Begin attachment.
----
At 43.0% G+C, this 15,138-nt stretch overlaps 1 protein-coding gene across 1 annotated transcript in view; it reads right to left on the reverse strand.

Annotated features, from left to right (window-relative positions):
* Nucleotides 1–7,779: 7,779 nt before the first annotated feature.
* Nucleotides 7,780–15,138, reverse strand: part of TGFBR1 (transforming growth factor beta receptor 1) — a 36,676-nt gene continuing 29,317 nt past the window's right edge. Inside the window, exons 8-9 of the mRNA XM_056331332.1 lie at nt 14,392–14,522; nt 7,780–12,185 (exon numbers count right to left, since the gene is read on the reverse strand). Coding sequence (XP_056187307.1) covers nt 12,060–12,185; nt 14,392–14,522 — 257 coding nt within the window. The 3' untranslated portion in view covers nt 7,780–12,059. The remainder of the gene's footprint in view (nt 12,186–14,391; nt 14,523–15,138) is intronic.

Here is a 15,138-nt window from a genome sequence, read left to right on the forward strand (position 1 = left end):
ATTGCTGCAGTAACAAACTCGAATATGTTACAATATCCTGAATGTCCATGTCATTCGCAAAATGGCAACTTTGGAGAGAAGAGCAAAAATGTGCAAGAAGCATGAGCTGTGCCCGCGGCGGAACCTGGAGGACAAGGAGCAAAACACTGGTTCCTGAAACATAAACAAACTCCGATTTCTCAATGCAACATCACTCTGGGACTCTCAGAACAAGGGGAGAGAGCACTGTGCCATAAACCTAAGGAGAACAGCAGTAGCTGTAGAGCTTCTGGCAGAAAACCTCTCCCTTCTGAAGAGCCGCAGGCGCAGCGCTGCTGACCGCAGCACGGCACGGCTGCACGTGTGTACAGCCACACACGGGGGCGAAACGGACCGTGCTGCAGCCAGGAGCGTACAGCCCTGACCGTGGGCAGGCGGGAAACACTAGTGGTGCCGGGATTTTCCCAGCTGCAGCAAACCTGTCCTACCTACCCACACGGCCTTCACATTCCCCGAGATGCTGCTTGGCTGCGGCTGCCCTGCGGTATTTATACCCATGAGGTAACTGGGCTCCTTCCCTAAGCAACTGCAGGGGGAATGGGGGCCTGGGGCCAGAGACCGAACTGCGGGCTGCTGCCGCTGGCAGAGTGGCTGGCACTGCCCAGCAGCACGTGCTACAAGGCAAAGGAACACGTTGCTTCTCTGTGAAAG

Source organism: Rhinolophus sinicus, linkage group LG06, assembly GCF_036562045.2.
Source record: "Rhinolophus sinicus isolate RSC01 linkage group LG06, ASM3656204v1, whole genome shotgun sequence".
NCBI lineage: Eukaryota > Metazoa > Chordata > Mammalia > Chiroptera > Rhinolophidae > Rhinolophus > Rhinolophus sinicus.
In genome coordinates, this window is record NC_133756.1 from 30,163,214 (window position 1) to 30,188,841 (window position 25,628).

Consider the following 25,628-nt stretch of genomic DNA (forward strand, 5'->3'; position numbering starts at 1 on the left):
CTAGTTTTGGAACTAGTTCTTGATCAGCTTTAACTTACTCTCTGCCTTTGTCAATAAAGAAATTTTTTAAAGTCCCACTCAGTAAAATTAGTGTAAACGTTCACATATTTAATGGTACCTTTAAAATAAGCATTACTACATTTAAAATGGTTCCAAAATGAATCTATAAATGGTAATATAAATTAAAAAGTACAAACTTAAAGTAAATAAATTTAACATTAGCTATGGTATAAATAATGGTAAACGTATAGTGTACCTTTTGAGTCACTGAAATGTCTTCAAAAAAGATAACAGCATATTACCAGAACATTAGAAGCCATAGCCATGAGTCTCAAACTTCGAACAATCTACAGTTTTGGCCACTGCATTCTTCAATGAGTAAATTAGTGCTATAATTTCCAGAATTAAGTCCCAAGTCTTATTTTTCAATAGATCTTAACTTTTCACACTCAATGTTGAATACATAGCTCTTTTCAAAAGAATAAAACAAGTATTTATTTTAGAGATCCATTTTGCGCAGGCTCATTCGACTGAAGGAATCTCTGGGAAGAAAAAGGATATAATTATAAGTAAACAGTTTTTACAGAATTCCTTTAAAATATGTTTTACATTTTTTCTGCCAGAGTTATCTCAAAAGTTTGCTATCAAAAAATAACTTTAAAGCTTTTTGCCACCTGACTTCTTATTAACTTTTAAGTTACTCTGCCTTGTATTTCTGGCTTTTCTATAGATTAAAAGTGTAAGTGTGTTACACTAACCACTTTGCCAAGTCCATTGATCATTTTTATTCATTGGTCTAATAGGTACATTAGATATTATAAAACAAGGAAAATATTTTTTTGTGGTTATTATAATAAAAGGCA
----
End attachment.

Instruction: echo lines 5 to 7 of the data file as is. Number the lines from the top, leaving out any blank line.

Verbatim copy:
Here is a 15,138-nt window from a genome sequence, read left to right on the forward strand (position 1 = left end):
ATTGCTGCAGTAACAAACTCGAATATGTTACAATATCCTGAATGTCCATGTCATTCGCAAAATGGCAACTTTGGAGAGAAGAGCAAAAATGTGCAAGAAGCATGAGCTGTGCCCGCGGCGGAACCTGGAGGACAAGGAGCAAAACACTGGTTCCTGAAACATAAACAAACTCCGATTTCTCAATGCAACATCACTCTGGGACTCTCAGAACAAGGGGAGAGAGCACTGTGCCATAAACCTAAGGAGAACAGCAGTAGCTGTAGAGCTTCTGGCAGAAAACCTCTCCCTTCTGAAGAGCCGCAGGCGCAGCGCTGCTGACCGCAGCACGGCACGGCTGCACGTGTGTACAGCCACACACGGGGGCGAAACGGACCGTGCTGCAGCCAGGAGCGTACAGCCCTGACCGTGGGCAGGCGGGAAACACTAGTGGTGCCGGGATTTTCCCAGCTGCAGCAAACCTGTCCTACCTACCCACACGGCCTTCACATTCCCCGAGATGCTGCTTGGCTGCGGCTGCCCTGCGGTATTTATACCCATGAGGTAACTGGGCTCCTTCCCTAAGCAACTGCAGGGGGAATGGGGGCCTGGGGCCAGAGACCGAACTGCGGGCTGCTGCCGCTGGCAGAGTGGCTGGCACTGCCCAGCAGCACGTGCTACAAGGCAAAGGAACACGTTGCTTCTCTGTGAAAG

Source organism: Rhinolophus sinicus, linkage group LG06, assembly GCF_036562045.2.